A Vancouver man who stepped up to save a Muslim teen from assault last week is being hailed a hero. Now Canadians everywhere are thanking the 21-year-old using the hashtag #ThankYouJake.
Noor Fadel, 18, was riding the SkyTrain home to Richmond, B.C. around 9:30 p.m. on Dec. 4 when a man began spewing racist remarks at her on the train, according to Global News, and allegedly said he would "kill all Muslims."
No one intervened, not even when the man allegedly hit Fadel, attempted to remove her hijab, and according to Transit Police, tried to force her head toward his crotch
That's when Jake Taylor stepped in.
"Before I could even get there, he smacked her right in the head, right across the face or whatever," Taylor told CTV News. "I went over and gave him a shove and told him to 'get the 'F' out of here."
The attacker, later identified as 46-year-old Pierre Belzan, got off at the next stop. He has now been charged with assault, and police have recommended a charge of sexual assault as well.
To thank Taylor for being the only passenger to defend Fadel, journalist Muhammad Lila started the hashtag #ThankYouJake to not only "show him some love," but to prove that "not all heroes have superpowers or wear capes."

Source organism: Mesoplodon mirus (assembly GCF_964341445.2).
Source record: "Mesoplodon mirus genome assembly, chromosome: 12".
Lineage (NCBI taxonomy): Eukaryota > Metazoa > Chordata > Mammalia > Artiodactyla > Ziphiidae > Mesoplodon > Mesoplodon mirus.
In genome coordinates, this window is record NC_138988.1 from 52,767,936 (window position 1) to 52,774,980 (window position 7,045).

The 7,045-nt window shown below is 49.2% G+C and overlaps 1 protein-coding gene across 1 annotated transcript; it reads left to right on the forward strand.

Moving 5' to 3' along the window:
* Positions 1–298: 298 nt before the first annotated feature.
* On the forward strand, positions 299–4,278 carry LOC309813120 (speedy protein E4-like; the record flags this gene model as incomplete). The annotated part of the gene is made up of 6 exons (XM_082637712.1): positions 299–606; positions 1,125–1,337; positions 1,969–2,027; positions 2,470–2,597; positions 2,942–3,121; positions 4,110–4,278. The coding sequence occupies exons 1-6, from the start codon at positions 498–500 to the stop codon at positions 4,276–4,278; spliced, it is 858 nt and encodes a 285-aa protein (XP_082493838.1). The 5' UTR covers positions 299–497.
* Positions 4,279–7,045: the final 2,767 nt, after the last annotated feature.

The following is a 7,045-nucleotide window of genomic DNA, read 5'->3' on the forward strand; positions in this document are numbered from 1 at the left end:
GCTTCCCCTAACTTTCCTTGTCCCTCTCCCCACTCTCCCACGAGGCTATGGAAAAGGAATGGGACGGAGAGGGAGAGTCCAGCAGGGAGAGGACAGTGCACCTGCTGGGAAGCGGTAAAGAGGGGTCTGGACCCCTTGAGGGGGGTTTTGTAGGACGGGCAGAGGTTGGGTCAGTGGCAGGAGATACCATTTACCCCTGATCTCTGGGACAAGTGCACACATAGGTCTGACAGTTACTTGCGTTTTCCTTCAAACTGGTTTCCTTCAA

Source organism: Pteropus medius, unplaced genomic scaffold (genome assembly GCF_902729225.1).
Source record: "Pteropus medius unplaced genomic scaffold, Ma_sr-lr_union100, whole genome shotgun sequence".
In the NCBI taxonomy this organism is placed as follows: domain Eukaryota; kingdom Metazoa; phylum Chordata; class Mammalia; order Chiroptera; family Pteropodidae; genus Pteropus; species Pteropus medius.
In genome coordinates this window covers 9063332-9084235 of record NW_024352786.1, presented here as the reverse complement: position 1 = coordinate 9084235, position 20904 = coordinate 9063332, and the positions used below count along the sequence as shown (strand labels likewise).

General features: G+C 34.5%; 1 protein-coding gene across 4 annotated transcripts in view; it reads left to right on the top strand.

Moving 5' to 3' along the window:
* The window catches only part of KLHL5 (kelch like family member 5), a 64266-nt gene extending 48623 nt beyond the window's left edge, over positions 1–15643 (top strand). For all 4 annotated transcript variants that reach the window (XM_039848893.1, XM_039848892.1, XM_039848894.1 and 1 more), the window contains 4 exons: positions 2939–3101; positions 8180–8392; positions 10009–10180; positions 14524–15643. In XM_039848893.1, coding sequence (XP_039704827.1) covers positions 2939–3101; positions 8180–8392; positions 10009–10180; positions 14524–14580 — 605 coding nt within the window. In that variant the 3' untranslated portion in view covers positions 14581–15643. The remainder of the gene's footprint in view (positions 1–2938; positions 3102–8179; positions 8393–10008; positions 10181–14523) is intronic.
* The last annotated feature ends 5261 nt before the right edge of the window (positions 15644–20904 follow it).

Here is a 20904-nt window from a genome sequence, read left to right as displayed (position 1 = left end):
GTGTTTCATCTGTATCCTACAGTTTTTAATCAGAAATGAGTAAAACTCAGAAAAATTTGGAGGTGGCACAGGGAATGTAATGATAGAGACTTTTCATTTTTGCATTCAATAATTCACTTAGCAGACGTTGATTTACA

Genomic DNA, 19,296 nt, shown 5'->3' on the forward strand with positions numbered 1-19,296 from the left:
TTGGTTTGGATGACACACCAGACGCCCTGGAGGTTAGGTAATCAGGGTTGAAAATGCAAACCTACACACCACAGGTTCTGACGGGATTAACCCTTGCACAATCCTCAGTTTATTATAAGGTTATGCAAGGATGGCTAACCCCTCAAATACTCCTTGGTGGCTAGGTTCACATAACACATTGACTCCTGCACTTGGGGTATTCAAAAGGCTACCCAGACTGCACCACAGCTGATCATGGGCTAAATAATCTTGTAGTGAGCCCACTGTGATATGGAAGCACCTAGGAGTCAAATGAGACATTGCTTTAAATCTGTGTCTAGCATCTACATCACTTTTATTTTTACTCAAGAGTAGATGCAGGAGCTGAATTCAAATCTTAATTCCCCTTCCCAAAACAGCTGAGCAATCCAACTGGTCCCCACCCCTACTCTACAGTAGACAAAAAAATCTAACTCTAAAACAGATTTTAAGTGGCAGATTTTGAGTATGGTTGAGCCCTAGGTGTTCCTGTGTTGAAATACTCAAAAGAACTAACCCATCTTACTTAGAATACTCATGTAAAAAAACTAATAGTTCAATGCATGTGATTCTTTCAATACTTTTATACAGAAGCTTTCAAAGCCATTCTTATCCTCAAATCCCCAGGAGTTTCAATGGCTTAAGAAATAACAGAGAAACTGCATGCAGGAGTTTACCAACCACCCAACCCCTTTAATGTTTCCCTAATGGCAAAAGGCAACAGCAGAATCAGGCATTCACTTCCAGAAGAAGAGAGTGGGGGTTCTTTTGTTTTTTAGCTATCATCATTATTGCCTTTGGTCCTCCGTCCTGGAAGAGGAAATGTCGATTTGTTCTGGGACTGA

On social media, the response has been overwhelming.
Since the hashtag went viral, it's inspired Lila to take things one step further to thank Taylor. He launched a GoFundMe page to crowdfund a trip to Vancouver so that he can give Taylor "the best surprise he's ever had."
"No good deed should go unrewarded," Lila wrote on the crowdfunding site. "I'm going to capture the [surprise] on video, showing him that thousands of people around the country — and the world — are grateful and are saying thanks."
In just one day, the campaign raised over $1,000 of its $5,000 goal. However, considering nothing viral is a secret, Taylor found out about the campaign and recently shared his surprise and gratitude on the GoFundMe page.
"Thank you so very much for thinking I deserve this," the 21-year-old wrote. "But I think it should just be expected as the decency of a human being. Do the right thing."
Taylor also revealed that he will be donating the money from the campaign to his rugby club.
Transit Police spokeswoman Anne Drennan told CTV News that other passengers may have chosen not to step in out of fear — but Taylor was brave enough to do so.
"If he had not done that, this incident could have been much more serious than it already was," Drennan said.
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